About the PC Buyer Beware! website

Facebook-linkThe PC/computer information provided by PC Buyer Beware! and how best to access it

PC Buyer Beware! is a comprehensive PC guide covering desktop and laptop/notebook PCs that provides the knowledge required to make sensible buying, building, upgrading, networking, Internet, broadband, recovering, repairing and computer-security decisions, helping users to solve hardware and software problems via articles and questions and solutions, grouped in categories, the parent category of which is on the main menu at the top of each page – PC Problems & Solutions.

The quickest way to find the solutions to a particular computer problem is to enter a short and accurate description of it, such as general searches like hard disk drive problems, printer problems or the more specific searches, such as pc freezes or program freezes, both of them very common problems, in the Search box provided at the top of each page. A list of pages containing those or your own keywords will be presented.

All of the major internal PC components, such as hard disk drives (HDDs), SSD drives, graphics cards, processors, motherboards, sound cards, etc., and the external peripheral components, such as monitors, networking equipment, mice, keyboard and printers, have their own section devoted to them under Hardware on the menu at the top of each page. There are so many categories of hardware that they can’t all be shown on a single screen in the drop-down menu, so, please scroll down to see all of them. Separate sections are devoted to computer security, software and  Windows XP, Windows 7 SP1, Windows 8.1 and Windows 10.

DISCLAIMER

While every effort has been taken to ensure the accuracy of the information contained on this website, the author assumes no responsibility for errors or omissions, or for damages resulting from the use of the information contained herein.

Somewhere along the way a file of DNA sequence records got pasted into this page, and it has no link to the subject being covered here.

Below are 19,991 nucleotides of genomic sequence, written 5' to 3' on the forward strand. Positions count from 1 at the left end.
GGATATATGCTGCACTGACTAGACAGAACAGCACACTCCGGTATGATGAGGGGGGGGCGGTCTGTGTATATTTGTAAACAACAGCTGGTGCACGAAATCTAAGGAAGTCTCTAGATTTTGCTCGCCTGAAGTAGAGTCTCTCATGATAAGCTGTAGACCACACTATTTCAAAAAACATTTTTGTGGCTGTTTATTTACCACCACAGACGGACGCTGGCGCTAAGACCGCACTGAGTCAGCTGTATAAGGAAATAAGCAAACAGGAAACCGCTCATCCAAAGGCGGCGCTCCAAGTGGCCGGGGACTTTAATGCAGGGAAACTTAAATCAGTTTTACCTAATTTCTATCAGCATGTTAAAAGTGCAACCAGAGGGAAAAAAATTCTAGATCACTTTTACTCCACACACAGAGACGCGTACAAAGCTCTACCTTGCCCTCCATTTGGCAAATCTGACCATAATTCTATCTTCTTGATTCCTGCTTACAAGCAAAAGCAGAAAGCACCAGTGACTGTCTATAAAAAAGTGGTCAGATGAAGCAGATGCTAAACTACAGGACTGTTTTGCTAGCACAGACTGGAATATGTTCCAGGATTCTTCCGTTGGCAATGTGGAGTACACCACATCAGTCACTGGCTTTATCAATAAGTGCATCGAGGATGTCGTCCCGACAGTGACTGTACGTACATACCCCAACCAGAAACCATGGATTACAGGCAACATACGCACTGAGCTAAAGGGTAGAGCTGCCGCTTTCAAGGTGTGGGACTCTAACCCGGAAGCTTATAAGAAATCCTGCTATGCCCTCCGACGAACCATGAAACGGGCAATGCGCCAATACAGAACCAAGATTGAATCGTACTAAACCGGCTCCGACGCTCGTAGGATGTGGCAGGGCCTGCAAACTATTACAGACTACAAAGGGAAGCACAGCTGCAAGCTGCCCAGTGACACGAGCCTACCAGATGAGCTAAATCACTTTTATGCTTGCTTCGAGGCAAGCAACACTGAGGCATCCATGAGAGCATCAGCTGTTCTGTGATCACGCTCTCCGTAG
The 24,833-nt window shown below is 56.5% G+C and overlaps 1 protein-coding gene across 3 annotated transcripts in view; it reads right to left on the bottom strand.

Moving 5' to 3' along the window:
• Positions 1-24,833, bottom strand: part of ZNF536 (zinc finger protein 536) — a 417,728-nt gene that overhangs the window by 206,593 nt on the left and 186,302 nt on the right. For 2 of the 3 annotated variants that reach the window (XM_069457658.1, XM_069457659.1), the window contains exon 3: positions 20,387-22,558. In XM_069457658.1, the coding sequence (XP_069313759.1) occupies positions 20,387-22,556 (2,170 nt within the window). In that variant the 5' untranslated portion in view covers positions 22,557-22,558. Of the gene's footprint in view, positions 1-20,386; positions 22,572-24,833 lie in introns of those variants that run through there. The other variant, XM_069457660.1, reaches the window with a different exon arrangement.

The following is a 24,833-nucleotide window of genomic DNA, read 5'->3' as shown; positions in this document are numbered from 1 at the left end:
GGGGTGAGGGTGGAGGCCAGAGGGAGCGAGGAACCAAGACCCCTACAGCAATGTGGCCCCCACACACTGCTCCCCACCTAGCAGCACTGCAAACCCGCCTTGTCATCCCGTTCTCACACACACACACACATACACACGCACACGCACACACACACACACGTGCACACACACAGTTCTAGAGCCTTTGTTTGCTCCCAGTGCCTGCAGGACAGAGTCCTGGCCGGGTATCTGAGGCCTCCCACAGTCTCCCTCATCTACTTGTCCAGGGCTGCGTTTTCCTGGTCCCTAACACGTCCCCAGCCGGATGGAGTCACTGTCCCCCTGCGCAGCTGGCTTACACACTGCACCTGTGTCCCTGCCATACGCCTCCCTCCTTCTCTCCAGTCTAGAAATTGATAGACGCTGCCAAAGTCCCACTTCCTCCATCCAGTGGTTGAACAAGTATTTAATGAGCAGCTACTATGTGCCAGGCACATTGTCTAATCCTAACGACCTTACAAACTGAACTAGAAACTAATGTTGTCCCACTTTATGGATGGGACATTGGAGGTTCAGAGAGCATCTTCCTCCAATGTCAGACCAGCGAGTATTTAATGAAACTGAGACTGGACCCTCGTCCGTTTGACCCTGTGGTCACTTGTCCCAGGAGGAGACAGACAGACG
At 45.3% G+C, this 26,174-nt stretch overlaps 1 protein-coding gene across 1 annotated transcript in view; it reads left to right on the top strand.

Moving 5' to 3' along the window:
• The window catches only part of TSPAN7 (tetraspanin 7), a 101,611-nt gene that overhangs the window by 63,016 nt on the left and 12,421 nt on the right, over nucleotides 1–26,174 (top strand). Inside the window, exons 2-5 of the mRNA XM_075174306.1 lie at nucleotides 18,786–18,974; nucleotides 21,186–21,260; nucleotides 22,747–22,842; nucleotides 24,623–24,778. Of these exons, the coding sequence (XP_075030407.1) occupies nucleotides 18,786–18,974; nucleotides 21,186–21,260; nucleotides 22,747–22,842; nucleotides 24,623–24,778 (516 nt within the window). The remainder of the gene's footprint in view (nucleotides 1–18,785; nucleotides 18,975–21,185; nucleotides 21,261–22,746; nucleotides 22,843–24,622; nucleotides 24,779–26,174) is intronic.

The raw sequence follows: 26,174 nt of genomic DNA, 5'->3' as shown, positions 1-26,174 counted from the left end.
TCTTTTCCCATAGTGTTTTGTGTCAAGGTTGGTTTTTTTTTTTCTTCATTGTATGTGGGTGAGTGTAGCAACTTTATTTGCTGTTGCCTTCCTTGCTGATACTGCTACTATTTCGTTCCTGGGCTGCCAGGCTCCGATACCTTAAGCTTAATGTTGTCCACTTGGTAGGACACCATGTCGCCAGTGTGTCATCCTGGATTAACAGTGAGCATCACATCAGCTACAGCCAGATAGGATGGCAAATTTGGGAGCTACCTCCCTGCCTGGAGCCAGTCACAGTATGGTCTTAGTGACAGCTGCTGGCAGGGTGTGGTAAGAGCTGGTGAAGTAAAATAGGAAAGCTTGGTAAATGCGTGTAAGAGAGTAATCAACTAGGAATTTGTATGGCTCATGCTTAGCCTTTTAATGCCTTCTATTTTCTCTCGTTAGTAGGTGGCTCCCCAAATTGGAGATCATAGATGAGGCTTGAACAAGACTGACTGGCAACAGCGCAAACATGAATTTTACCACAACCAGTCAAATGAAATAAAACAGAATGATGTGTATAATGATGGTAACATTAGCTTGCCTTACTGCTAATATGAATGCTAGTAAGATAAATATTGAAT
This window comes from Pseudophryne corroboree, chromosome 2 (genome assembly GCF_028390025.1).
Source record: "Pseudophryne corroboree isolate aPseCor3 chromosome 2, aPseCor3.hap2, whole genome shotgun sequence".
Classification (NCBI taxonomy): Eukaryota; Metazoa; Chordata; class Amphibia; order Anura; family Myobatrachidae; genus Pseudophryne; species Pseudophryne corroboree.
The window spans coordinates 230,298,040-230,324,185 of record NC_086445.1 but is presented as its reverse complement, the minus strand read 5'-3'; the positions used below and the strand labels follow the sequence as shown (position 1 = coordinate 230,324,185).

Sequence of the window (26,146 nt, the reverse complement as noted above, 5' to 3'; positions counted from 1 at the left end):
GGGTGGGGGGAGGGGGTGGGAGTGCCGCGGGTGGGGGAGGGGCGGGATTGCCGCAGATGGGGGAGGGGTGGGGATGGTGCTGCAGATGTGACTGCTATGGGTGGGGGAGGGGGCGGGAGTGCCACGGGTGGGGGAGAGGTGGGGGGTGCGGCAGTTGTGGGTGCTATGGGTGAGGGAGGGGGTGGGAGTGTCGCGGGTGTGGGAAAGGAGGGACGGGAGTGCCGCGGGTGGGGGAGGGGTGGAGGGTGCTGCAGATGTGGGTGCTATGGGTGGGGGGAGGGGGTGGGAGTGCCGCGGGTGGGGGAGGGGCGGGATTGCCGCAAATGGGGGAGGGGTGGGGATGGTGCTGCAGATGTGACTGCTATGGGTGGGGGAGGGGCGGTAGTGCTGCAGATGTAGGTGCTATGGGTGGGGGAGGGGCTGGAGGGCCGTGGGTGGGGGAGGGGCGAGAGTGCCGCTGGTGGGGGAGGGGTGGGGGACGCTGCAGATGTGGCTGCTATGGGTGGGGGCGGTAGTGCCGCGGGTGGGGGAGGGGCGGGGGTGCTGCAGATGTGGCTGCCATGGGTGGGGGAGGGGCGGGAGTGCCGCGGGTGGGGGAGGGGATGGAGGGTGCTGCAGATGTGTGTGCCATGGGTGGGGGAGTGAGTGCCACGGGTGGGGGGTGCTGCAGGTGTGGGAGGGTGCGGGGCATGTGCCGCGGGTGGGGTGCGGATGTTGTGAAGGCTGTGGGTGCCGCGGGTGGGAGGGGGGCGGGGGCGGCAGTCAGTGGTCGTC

Microsoft support lifecycles for Windows and its other software

Note that extended security support for Windows XP from Microsoft ended on April 8, 2014. There is nothing to stop anyone from continuing to use XP, which, in January 2016, still ran about 10% of all computers, therefore it is unlikely to be targeted by cyber criminals because there are too few users to make the effort worthwhile. Windows 10 was officially released on July 29, 2015. By April 2016 Windows 10 was running an estimated 17.66% of all desktop and laptop computers. The percentages in January 2016 for Windows 7 and Windows XP were 43.67% and 7.3% respectively. Android machines were not included in the data, no doubt because it is used almost entirely on tablets and phones.

Microsoft will be ending extended security support for Windows 7 SP1 on  January 14, 2020.

Microsoft Support Lifecycles [for all of its products] –

https://support.microsoft.com/en-us/gp/lifeselect

Visit the following Wikipedia page for up-to-date information on the usage share of all of the operating systems in use on desktop, laptop, tablet PCs and smartphones.

Usage share of operating systems –

https://en.wikipedia.org/wiki/Usage_share_of_operating_systems

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